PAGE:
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on 26 March 2014
Some important questions when you've finished reading a book are: Did you enjoy it? Have you learnt anything useful? Would you recommend it to a friend? Would you read it again? Since my answer to all these questions is “yes”, why have I only given the book 4 stars?

In the foreword, the book is described as “part diary of a year running through the Northamptonshire countryside, part exploration of why we love to run without limits” and those aspects of the book are indeed excellent. Richard Askwith describes his runs so eloquently that you can almost feel the mud caking your legs and smell the manure-dappled fields. As someone who has run in similar situations to those he describes, I was with him for both the elation and the discomforts (which all seem worthwhile once the run is finished).

He also describes his own progress from non-runner, through what he describes as the 'Seven Ages of Running' (I can imagine lively discussions between runners, arguing about their own interpretations of these 'ages'). How his running has affected and been affected by his family and professional life are also described and this also is both interesting and entertaining.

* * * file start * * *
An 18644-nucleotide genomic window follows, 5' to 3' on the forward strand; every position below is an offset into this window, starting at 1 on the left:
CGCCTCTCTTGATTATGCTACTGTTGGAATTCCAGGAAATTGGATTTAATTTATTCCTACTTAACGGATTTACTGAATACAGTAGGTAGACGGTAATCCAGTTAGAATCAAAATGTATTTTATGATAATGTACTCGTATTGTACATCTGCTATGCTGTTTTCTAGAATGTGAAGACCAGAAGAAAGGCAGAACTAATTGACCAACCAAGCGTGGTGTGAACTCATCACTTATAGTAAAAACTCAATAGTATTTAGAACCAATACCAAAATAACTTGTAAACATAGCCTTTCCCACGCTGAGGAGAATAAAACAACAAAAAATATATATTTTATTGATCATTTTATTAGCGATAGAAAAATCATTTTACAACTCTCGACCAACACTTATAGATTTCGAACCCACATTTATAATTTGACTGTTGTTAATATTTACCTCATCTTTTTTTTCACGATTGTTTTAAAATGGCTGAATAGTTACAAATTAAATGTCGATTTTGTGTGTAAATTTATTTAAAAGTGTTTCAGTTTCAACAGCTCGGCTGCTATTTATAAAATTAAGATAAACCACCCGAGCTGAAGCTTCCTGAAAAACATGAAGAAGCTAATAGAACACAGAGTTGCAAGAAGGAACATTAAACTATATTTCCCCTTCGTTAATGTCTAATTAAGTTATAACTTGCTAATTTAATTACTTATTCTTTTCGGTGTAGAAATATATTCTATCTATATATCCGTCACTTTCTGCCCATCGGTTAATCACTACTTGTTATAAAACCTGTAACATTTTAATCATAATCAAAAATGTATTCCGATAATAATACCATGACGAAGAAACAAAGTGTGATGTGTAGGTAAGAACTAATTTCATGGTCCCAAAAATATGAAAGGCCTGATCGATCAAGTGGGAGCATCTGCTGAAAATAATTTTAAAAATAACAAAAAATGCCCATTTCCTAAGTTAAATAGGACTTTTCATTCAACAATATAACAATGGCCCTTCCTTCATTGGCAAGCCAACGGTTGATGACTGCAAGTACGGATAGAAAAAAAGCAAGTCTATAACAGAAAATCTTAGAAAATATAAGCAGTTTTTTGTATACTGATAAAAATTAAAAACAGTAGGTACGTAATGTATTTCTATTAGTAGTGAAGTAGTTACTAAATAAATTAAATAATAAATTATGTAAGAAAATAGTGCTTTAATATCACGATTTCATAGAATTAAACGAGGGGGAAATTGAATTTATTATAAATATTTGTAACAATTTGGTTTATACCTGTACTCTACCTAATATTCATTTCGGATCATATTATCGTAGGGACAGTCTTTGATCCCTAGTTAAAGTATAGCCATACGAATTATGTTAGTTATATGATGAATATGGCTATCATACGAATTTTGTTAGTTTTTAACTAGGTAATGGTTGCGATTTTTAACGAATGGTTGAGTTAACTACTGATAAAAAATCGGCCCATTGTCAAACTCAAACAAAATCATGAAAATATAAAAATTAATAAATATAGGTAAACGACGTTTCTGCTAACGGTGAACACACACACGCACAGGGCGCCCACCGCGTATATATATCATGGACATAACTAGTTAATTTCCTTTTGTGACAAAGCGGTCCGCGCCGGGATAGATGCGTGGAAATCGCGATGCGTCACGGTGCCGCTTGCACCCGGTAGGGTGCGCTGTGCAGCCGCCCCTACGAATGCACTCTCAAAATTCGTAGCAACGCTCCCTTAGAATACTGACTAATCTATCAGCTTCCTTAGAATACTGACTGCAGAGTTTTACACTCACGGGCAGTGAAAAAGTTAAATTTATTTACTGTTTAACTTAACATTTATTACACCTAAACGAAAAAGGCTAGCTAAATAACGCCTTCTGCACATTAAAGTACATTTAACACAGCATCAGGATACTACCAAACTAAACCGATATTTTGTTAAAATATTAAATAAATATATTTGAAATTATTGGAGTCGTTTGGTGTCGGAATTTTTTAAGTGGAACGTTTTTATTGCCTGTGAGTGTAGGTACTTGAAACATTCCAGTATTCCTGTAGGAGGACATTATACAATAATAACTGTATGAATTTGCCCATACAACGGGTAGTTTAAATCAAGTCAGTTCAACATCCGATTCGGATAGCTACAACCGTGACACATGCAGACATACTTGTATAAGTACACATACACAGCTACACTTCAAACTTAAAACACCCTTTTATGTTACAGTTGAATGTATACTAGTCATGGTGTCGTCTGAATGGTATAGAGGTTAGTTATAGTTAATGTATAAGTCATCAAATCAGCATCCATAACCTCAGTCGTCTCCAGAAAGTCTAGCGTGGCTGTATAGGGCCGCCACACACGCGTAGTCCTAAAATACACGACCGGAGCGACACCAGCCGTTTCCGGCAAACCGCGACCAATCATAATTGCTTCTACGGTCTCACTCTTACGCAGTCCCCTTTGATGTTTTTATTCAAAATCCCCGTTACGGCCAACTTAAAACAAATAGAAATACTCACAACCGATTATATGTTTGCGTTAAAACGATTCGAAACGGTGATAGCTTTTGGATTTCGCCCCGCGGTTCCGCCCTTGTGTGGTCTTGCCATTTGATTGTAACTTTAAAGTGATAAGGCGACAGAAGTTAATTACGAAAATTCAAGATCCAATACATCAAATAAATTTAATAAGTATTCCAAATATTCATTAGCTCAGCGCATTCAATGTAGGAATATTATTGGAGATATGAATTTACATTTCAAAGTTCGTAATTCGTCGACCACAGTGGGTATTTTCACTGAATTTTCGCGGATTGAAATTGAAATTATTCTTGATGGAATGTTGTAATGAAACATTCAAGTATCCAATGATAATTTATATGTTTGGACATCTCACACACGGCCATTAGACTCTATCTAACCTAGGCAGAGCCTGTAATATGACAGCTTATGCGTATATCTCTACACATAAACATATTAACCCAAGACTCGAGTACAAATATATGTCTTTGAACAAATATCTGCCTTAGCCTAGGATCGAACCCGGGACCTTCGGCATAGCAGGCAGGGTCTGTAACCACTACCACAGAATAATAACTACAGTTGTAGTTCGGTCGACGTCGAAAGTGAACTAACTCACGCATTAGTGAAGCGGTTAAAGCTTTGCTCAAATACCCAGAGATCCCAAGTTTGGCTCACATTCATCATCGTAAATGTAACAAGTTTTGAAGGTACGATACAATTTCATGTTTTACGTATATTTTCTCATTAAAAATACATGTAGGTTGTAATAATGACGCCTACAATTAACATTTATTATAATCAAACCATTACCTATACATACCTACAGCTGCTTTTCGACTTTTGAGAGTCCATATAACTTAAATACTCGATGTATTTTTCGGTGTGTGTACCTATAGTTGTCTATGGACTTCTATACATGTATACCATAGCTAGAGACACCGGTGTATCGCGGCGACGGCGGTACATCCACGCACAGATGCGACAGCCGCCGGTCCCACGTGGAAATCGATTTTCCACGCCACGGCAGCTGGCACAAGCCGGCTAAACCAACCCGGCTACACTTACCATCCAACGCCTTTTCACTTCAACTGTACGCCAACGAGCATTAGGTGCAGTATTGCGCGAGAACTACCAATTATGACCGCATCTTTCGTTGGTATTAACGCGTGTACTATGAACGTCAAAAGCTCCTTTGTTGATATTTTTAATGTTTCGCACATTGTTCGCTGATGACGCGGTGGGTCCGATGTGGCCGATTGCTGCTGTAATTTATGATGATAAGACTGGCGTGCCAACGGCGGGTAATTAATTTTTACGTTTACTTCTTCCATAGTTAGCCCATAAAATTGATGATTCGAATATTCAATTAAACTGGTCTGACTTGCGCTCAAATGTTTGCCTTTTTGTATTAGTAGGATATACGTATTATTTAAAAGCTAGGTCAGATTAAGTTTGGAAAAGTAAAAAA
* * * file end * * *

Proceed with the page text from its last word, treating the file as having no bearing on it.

So, we have here a description of a running year (excellent), an account of how running has affected the author's life (excellent) and lots of anecdotes gleaned from 30 years of running (also excellent). However, the author is not just a runner, he is also a rider of hobby horses. He rides his hobby horse to do battle with what he describes as Big Running (his capitals). Most runners will know that the likes of Adidas and Nike would like to sell you more stuff than you need, and certainly more than you can afford. Also, we know that it is possible to get a lot of pleasure from running while spending very little. I would not have objected to a few elaborations on this theme but the book devotes far too much space and far too many lists to hammer home these basic truths.